Charge qubits are susceptible to various decoherence mechanisms related to charge motion. Strong damping of coherent oscillations was observed in all quantum dot experimental setups,hayashi03 (); petta04 (); gorman05 () with quality factors in the range -. Note that a change in the state of the qubit involves electron motion between quantum dots, which can in general couple very effectively to external degrees of freedom such as phonons, charge traps in the substrate, and electromagnetic environmental fluctuations. These noise sources lead to decoherence times much shorter than those observed in spin qubit systems. Thus, one is tempted to try to find new setups where oscillations between qubit states involve a minimum amount of charge motion. For instance, in qubits based on multiple quantum dots one can pick logical states where charge is homogeneously distributed in space. Another approach is to create a multiple dot structure with symmetries that forbid coupling to certain environmental modes within the logical subspace.kempe () A recent attempt along this direction is found in Ref. oi05, .

In this paper we argue that it is not generally possible to avoid decoherence in multiple-quantum-dot charge qubits by simple geometrical constructions. The spreading of charge uniformly over a multiple-quantum-dot logical qubit does not avoid decoherence. However, the coupling to bosonic environmental modes, such as phonons and photons, can be very substantially attenuated in some circumstances.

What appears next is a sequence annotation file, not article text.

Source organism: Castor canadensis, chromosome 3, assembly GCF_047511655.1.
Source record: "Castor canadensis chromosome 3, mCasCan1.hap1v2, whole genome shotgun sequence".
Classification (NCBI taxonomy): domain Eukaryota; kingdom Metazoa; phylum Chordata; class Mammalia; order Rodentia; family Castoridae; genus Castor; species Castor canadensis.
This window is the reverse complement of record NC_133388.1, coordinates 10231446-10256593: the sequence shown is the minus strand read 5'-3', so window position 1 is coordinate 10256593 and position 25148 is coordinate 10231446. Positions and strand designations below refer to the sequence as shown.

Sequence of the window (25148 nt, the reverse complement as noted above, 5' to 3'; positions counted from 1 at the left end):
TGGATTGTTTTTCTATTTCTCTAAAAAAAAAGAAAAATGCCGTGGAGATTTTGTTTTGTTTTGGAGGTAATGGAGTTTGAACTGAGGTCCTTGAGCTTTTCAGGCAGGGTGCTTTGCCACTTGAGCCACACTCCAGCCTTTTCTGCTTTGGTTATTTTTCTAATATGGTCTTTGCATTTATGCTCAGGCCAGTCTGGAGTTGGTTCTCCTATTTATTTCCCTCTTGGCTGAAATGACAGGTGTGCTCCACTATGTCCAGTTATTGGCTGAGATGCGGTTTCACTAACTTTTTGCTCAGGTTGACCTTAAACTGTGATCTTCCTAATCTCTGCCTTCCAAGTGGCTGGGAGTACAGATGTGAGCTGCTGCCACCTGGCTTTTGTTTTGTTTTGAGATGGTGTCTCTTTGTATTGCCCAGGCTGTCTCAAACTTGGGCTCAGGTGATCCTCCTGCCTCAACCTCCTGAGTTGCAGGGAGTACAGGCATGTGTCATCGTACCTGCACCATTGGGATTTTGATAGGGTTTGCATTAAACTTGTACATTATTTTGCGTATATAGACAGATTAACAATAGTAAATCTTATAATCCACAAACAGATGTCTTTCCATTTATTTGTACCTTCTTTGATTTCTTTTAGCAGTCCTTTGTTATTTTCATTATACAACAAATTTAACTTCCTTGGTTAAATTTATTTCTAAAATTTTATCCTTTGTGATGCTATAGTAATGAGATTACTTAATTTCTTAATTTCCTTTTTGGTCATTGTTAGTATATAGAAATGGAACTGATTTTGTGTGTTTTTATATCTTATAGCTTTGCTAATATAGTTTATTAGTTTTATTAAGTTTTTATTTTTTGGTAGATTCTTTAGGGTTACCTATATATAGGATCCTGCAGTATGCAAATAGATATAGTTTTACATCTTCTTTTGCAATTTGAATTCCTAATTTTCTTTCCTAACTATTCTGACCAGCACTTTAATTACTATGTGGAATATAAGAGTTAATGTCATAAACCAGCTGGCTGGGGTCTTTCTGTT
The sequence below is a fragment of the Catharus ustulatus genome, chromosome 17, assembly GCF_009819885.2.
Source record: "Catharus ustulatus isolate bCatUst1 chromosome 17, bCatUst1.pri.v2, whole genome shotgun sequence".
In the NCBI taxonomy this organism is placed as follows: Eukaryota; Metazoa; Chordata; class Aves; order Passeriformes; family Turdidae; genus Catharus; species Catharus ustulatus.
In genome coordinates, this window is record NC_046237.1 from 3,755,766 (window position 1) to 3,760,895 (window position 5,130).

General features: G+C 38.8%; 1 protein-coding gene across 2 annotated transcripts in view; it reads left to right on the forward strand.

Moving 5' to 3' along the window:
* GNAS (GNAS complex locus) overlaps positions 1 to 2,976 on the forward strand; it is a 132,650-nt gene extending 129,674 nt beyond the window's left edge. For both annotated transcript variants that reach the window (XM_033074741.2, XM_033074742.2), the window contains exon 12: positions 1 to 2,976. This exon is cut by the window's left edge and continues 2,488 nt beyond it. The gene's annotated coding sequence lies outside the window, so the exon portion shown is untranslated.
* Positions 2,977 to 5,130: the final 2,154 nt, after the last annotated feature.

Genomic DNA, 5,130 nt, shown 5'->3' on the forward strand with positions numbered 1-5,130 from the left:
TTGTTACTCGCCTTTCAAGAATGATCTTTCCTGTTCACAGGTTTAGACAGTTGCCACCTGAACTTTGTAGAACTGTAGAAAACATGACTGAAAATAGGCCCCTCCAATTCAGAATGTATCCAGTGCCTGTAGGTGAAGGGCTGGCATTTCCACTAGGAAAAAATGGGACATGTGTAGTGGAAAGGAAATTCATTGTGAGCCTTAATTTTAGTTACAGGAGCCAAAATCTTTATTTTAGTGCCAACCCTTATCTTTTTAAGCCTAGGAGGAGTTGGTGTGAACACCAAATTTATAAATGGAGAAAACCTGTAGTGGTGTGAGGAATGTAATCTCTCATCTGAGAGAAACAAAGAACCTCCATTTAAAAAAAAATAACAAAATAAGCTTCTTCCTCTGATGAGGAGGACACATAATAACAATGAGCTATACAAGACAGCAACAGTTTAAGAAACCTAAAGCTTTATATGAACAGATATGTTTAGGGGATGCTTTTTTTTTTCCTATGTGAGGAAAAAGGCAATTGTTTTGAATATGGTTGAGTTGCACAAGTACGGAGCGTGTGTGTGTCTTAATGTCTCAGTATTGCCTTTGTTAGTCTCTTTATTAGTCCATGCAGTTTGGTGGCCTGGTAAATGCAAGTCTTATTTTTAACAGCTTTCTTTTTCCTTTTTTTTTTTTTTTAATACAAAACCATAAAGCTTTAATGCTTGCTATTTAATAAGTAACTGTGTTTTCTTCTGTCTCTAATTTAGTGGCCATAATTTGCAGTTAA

In order to demonstrate these assertions, we analyze in detail two prototypical extensions of the double-quantum dot charge qubit. We first consider a qubit consisting of three quantum dots forming a ringlike structure and only one extra electron, as shown in Fig. 1. Multiple-quantum-dot qubits with a ringlike structure resemble a proposal by Kulik et al. kulik () to use persistent current states in metallic rings for quantum computation. Unlike the double-dot qubit case, the ground state in a three-dot qubit can be truly degenerate with corresponding wave functions having a uniform charge distribution. At first, this raises the hope that decoherence mechanisms involving charge inhomogeneities (such as phonons or charge traps) would be inhibited due to mutual cancellations. However, we shall see below that the computational basis states can be distinguished by phonon and electromagnetic baths through the electron phase variations along the ring. That, in turn, leads to dephasing and decoherence. This problem is intrinsic to all quantum-dot-based charge qubits. Nevertheless, the factor in these three dot qubits can be 1-2 orders of magnitude larger than in the corresponding double-dot qubits, a substantial improvement in coherence.